More than 26 million people changed their Facebook profile photo after the Supreme Court's gay marriage decision. Were you one of them?
If you work for a journalism organization, you shouldn't have.
Adding the rainbow overlay may seem like a fun or innocent thing to do, but it carries a heavy price. The price of chipping away at the public's trust.
We, as journalists, should deliver objective information. And our readers need to trust us.
Yes, we have our political and religious opinions, but our code of ethics declares that we be aware of our bias and ensure it doesn't taint our stories. And that we don't take a public stance on political issues.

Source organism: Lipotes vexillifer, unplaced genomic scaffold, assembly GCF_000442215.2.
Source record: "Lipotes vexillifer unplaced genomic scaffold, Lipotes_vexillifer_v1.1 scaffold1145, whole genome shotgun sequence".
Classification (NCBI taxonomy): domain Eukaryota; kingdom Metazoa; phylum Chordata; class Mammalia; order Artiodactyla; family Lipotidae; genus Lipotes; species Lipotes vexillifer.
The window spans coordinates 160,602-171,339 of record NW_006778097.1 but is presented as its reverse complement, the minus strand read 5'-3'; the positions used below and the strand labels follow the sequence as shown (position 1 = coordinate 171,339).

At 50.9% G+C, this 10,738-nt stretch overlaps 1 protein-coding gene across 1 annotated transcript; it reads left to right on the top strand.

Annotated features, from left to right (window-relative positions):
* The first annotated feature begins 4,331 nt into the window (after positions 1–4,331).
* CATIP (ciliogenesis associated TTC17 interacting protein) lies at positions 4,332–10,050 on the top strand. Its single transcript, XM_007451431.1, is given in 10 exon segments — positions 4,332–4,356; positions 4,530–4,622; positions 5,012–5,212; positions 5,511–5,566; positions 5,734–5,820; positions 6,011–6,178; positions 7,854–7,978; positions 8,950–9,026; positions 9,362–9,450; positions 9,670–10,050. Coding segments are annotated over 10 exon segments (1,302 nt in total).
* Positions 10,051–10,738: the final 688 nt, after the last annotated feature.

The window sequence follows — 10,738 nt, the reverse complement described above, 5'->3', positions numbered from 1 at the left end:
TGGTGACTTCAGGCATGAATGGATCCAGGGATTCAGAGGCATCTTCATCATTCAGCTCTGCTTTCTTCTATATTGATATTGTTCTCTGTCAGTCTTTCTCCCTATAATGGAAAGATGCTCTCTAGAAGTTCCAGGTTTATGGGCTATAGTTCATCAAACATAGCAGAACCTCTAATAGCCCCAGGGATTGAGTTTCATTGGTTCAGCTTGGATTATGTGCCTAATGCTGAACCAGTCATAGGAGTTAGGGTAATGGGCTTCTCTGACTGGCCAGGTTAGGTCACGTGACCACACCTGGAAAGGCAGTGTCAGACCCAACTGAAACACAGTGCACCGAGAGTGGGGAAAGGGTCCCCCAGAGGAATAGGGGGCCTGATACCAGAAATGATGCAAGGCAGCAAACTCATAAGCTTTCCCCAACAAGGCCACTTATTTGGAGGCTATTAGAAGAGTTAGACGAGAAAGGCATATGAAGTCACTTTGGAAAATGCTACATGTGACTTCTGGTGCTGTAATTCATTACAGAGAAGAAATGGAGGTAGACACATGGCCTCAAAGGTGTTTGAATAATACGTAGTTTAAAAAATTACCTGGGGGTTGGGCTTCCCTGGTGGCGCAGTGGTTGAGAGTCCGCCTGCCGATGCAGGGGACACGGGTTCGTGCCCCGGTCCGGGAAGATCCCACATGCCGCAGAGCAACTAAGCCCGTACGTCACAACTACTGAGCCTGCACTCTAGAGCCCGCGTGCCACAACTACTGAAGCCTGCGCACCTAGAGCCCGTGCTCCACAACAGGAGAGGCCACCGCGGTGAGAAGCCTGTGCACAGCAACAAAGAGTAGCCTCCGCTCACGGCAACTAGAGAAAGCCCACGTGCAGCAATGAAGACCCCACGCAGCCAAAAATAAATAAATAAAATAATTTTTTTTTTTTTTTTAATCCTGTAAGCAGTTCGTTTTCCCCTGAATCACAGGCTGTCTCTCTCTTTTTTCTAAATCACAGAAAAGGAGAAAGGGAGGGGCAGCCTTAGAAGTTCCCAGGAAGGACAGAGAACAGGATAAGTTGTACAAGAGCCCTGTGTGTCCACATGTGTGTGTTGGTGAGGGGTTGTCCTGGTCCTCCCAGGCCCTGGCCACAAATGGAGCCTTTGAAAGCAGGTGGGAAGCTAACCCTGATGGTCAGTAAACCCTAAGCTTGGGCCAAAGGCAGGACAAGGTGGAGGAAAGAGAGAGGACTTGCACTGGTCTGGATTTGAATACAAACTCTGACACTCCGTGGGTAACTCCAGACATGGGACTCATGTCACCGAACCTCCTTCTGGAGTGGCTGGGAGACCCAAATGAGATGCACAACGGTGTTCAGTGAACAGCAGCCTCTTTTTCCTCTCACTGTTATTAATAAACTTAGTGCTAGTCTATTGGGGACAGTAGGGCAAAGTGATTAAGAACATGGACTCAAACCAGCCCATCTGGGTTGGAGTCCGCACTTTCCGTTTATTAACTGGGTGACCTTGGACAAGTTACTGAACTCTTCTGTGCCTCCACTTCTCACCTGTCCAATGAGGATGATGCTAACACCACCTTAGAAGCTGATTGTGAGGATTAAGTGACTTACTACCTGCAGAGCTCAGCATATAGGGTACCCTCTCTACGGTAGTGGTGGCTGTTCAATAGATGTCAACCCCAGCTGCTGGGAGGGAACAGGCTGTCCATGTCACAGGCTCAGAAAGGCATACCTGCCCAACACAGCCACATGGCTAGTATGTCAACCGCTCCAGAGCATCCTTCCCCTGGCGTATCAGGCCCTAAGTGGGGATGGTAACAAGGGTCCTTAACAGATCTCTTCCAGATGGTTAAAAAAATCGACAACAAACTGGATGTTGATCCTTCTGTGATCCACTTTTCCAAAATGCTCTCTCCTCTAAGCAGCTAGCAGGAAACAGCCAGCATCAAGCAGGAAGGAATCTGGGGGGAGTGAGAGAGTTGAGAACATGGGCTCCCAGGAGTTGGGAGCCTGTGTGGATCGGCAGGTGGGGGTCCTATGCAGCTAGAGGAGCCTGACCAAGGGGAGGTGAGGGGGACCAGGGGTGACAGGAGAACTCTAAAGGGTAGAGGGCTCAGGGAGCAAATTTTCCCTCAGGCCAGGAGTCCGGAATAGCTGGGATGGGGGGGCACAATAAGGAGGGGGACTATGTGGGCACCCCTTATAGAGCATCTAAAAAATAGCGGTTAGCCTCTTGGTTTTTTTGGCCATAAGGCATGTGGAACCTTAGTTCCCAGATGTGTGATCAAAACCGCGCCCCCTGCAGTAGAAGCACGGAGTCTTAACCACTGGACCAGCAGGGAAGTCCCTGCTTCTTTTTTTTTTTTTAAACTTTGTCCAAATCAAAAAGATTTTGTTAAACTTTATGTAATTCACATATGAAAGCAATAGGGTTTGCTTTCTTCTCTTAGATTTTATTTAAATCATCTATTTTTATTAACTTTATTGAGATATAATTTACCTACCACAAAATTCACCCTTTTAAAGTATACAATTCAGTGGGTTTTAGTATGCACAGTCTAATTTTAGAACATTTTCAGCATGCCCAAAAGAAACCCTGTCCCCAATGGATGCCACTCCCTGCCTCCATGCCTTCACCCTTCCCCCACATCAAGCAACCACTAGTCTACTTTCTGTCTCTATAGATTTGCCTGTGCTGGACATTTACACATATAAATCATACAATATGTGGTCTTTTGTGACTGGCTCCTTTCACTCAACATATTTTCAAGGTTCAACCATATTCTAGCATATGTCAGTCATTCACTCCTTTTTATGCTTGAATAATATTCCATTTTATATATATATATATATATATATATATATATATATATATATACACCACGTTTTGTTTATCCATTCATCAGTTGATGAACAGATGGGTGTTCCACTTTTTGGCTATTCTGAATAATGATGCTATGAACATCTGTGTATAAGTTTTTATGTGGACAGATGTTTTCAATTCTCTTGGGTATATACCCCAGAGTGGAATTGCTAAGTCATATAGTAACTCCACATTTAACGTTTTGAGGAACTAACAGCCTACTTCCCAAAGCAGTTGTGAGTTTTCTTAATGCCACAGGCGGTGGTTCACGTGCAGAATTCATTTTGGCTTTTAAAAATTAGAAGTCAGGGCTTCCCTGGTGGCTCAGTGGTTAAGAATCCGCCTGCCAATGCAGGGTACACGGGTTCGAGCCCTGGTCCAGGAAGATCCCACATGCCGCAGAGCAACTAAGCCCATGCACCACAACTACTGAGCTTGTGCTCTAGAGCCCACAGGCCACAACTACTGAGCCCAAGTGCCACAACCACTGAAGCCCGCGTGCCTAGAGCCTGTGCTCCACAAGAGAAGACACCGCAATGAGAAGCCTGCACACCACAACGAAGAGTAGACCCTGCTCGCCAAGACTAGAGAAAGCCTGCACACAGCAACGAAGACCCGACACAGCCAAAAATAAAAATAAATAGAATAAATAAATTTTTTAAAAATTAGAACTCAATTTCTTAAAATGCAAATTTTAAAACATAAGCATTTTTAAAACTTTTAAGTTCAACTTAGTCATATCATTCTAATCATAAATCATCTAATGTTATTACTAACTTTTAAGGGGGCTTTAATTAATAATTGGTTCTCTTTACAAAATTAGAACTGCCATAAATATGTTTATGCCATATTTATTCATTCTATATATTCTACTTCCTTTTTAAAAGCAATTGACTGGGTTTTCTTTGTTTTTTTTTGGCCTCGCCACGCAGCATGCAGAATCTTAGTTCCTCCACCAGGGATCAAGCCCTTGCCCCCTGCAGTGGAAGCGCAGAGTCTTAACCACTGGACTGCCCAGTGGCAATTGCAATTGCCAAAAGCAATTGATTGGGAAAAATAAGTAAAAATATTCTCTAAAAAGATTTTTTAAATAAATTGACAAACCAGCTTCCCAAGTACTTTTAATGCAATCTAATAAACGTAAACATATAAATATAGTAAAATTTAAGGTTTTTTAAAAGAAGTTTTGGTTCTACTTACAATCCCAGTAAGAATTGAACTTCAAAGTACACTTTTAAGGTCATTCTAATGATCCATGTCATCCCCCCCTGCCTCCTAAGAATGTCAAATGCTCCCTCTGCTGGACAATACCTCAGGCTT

The credibility of news organizations continues to decline, in part from perceptions of bias.
How can you argue that you are objectively reporting the news if you change your profile picture in support of gay marriage? Or concealed carry laws? Or in support of immigrant amnesty? Or against?
Don't forget that what you do reflects on your company. How can a newspaper, website or broadcast station tell it's audience that contains fair and balanced content when social media is littered with employee's faces with a rainbow overlays? (I would argue that goes for all employees -- inside and outside the newsroom.)
Social media is a powerful personal and professional tool. And it's easy to get caught in the emotion of major news stories. But ask yourself first if it's worth further eroding your crediblity with the public?